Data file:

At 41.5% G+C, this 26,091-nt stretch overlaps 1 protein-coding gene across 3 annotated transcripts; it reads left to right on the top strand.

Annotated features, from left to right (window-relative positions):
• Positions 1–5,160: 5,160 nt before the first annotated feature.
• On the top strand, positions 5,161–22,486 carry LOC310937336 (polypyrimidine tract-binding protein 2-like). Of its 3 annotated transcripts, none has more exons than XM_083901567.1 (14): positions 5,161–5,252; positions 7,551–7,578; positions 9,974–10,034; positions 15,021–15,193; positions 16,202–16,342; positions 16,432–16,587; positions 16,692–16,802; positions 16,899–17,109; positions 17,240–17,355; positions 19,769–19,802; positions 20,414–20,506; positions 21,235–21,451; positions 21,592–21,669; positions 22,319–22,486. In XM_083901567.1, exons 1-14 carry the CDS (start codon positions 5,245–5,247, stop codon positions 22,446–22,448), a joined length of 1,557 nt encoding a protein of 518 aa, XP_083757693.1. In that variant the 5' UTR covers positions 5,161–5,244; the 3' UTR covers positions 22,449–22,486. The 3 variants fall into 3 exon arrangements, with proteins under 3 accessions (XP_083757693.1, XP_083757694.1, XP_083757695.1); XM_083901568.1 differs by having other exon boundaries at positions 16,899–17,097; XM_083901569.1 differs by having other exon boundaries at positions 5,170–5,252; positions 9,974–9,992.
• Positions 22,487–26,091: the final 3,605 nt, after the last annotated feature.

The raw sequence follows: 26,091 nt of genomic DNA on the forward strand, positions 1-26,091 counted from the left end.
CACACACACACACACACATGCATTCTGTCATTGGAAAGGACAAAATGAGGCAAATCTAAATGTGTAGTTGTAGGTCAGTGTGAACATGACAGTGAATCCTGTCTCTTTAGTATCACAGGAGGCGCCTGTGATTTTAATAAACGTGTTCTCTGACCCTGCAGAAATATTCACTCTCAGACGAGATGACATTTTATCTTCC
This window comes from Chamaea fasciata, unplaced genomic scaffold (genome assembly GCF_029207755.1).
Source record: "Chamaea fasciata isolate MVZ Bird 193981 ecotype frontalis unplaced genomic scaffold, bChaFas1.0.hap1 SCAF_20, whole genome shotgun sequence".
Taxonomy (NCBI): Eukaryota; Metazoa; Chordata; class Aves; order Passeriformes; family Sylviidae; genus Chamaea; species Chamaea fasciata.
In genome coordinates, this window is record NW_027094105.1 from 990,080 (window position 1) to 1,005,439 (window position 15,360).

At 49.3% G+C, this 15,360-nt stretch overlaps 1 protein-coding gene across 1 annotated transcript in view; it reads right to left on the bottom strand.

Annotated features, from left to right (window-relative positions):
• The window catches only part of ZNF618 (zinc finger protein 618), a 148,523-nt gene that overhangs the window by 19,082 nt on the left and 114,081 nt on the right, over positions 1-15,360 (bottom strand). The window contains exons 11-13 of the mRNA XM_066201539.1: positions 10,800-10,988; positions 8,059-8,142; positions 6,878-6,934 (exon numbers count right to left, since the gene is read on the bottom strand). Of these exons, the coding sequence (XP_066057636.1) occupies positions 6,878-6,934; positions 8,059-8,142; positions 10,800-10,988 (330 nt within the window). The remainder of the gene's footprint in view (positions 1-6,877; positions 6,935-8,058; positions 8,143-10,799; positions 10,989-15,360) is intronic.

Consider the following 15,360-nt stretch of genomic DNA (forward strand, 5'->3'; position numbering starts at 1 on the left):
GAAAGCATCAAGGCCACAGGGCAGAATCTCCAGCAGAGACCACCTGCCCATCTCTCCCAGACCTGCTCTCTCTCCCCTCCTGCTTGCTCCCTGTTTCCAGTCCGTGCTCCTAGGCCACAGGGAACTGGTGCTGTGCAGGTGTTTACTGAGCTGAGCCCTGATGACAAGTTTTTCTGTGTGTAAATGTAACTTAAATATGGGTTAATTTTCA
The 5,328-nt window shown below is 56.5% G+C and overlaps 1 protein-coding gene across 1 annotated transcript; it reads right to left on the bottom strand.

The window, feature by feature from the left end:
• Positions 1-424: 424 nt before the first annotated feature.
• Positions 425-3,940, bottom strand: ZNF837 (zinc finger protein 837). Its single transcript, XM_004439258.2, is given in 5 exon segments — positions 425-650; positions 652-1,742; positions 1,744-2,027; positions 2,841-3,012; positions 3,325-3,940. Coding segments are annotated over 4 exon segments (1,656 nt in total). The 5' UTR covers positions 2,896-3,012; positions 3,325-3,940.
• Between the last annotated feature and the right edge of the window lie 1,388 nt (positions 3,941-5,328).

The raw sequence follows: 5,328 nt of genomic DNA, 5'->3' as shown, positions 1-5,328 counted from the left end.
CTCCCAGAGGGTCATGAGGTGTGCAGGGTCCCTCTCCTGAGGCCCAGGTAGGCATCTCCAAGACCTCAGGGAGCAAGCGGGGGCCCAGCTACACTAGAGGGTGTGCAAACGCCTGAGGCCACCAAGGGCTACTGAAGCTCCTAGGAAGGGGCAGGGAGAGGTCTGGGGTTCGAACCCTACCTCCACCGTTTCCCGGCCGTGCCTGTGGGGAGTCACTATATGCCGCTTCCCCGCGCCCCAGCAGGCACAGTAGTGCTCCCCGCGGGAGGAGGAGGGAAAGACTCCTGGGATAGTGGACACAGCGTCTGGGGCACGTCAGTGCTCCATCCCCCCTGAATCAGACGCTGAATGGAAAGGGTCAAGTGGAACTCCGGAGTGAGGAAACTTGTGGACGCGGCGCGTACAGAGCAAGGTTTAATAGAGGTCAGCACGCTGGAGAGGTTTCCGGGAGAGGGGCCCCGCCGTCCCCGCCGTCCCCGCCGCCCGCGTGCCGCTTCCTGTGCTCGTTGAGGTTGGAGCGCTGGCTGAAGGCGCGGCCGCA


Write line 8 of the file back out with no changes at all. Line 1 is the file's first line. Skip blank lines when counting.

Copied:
This window comes from Chamaea fasciata, unplaced genomic scaffold (genome assembly GCF_029207755.1).